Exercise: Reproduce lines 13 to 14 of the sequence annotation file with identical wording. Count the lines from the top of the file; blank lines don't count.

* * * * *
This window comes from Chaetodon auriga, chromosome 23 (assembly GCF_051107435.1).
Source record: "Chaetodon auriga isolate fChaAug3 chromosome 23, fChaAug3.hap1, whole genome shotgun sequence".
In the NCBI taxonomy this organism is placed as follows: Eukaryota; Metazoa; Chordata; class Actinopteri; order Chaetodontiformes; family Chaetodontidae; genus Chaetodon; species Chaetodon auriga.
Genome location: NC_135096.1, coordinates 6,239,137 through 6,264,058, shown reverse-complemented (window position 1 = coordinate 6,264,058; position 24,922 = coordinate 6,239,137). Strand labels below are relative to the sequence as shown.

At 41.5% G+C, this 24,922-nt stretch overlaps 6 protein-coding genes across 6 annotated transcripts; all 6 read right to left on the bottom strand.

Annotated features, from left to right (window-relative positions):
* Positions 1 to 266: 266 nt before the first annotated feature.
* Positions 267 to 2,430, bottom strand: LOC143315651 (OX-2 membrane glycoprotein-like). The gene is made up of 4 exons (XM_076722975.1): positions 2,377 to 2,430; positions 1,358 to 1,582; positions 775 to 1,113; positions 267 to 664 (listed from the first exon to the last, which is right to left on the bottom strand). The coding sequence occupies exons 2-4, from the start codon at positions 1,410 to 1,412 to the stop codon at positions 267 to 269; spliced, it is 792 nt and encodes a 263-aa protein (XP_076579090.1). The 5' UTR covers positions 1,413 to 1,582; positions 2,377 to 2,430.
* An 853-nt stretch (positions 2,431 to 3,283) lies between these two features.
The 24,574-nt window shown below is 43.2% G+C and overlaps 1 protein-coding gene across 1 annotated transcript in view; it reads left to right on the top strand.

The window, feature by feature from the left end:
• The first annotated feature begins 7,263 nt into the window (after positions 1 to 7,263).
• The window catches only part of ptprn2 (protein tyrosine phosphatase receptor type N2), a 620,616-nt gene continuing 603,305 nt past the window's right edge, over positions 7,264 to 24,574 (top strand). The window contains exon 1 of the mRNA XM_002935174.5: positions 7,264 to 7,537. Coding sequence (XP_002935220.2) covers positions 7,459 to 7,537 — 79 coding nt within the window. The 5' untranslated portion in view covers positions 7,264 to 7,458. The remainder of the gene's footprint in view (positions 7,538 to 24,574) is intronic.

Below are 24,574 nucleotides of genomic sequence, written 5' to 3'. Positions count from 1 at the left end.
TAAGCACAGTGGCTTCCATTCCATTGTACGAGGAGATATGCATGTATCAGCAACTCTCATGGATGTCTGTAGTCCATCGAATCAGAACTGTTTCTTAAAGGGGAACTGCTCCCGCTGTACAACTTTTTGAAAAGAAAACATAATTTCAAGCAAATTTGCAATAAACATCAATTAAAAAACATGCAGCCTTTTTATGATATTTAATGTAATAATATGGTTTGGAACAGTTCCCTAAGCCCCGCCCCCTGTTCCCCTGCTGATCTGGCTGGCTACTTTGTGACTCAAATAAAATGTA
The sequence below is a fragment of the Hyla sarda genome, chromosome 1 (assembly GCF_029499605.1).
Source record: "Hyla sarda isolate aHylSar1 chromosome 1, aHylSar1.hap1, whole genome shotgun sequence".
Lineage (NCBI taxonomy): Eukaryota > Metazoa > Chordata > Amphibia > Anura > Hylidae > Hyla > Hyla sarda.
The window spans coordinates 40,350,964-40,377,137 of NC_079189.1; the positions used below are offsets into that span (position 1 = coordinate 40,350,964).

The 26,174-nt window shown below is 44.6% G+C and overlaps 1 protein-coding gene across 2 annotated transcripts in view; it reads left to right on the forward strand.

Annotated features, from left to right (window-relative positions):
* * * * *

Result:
• The window catches only part of ptprn2 (protein tyrosine phosphatase receptor type N2), a 620,616-nt gene continuing 603,305 nt past the window's right edge, over positions 7,264 to 24,574 (top strand). The window contains exon 1 of the mRNA XM_002935174.5: positions 7,264 to 7,537. Coding sequence (XP_002935220.2) covers positions 7,459 to 7,537 — 79 coding nt within the window. The 5' untranslated portion in view covers positions 7,264 to 7,458. The remainder of the gene's footprint in view (positions 7,538 to 24,574) is intronic.

Below are 24,574 nucleotides of genomic sequence, written 5' to 3'. Positions count from 1 at the left end.